The Cambridge Philosophical Society has its roots in the Earth Sciences, with all three of our founders (Edward Clarke, Adam Sedgwick and John Stevens Henslow) being engaged in geology at the University of Cambridge. Professor Marian Holness FRS in the Department of Earth Sciences at the University of Cambridge and Fellow at Trinity College Cambridge explores the geological and social history under our feet with some surprising finds.
The cobbled area outside Trinity College Great Gate is a useful area to park lorries making deliveries to the college, and also commonly hosts groups of tourists admiring the Gate and the statues above it. What is less recognised is the enormous scientific and historical interest of the cobbles themselves. Even a cursory glance from a non-specialist shows that there is a huge range of colours in the cobbles and that they are clearly natural materials with no evidence of them being cut into shape. A closer look tells us that there are many different rock types, most of which are not found anywhere near Cambridge with the source of a couple of types that can be confidently placed in southern Norway. These cobbles are most likely to have been laid in the sixteenth century, re-used from an older road down to the river - the makers of that road collected the cobbles from nearby fields, deposited there by glaciers during the greatest Ice Age almost half a million years ago. That we can see Norwegian rocks tells us that this huge ice sheet must have travelled from Scandinavia across the North Sea, ending up in East Anglia.
Video courtesy of Trinity College Cambridge.
Photo: Not all that glitters is gold: a larvikite cobble from Norway, with its characteristic iridescent grains of feldspar.
From Darwin’s paper on evolution to the development of stem cell research, publications from the Society continue to shape the scientific landscape.
Mathematical Proceedings is one of the few high-quality journals publishing original research papers that cover the whole range of pure and applied mathematics, theoretical physics and statistics.
Biological Reviews covers the entire range of the biological sciences, presenting several review articles per issue. Although scholarly and with extensive bibliographies, the articles are aimed at non-specialist biologists as well as researchers in the field.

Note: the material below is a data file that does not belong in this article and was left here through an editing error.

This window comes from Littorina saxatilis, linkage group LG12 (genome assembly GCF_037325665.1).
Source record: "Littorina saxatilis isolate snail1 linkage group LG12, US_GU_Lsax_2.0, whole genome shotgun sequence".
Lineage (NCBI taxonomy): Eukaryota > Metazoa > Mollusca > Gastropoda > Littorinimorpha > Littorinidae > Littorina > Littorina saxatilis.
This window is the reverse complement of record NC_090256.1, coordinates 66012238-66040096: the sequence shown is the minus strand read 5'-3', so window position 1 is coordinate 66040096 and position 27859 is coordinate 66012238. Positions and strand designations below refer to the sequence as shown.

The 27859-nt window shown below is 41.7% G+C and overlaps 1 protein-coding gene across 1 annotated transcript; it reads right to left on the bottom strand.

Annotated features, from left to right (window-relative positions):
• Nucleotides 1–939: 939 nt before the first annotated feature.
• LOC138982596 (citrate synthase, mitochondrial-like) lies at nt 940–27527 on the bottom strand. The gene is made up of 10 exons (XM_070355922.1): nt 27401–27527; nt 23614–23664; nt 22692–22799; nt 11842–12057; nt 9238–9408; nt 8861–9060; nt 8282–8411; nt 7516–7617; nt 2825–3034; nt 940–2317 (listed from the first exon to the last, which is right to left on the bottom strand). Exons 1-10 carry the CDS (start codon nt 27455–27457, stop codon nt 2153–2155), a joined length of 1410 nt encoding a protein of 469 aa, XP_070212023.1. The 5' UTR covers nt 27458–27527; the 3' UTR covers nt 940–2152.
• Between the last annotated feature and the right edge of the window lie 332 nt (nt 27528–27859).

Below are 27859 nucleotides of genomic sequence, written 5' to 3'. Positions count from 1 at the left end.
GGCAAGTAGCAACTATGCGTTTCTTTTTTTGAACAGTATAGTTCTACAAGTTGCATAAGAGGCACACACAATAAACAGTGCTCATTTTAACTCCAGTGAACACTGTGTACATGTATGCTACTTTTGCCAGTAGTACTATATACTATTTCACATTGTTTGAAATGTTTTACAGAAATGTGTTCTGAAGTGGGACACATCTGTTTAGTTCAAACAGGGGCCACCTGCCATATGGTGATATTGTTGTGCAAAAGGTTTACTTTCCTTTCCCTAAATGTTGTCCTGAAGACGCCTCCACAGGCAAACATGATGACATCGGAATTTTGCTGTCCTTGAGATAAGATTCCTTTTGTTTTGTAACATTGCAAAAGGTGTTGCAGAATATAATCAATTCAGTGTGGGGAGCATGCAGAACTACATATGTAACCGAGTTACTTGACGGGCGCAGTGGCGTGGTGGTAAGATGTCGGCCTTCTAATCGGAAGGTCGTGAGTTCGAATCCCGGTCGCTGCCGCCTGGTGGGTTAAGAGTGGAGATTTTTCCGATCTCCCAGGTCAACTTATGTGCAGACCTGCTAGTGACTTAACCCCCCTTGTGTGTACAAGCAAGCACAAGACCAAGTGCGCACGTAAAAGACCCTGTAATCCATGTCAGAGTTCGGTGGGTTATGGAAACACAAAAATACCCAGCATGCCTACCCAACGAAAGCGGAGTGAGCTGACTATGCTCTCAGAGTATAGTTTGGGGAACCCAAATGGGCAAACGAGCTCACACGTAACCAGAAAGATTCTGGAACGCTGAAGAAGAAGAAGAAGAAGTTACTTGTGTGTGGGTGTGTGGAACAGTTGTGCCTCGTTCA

The Spirit of Inquiry celebrates the 200th anniversary of the remarkable Cambridge Philosophical Society and brings to life the many remarkable episodes and illustrious figures associated with the Society, including Adam Sedgwick, Mary Somerville, Charles Darwin, and Lawrence Bragg.
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What we call the Milky Way, our Galaxy, has been the focus of myth, story and study in every society with a recorded history for millennia. Understanding its structure defeated Isaac Newton. One hundred years ago it was realized that the Milky Way is just one amongst a Universe of galaxies. With electronics, digital systems, and spacecraft we have learned how to measure the structure and assembly history of the Milky Way Galaxy over its 13 billion year history, even identifying ancient stars from the earliest proto-structures to form. We quantify the formation of the chemical elements over time and their distribution in space. We use dynamics to weigh the unseen. We can calculate the future of the Milky Way until it ends its existence as an isolated Galaxy, merging with Andromeda some 5 billion years from now, and the death of the Sun a few billion years after that. This lecture will tell that story.
Present-day efforts to preserve endangered crop varieties emphasize "safety duplication"—a strategy better known as backup—as an essential step in conservation. Important collections of seeds or other plant genetic materials are copied, in whole or part, and sent to physically distant sites to provide security in the case of local disaster. This talk traces the history of seed banking to understand how, why and with what consequences copying collections came to occupy this central place. The intertwined histories of the central long-term seed storage facility of the United States (opened in 1958) and the international seed conservation system developed in the 1970s reveal how changing conceptions of security, linked to changing economic, political and technological circumstances, transformed both the guiding metaphors and the practices of seed conservation. Seed banking gave way to seed backup: whereas early long-term cold storage facilities vested security in robust infrastructures and the capacities of professional staff, between the 1960s and 1990s, this configuration gave way to one in which security was situated in copies rather than capacities. This history ultimately raises questions about the security promised and achieved through present-day infrastructures for crop genetic resources conservation.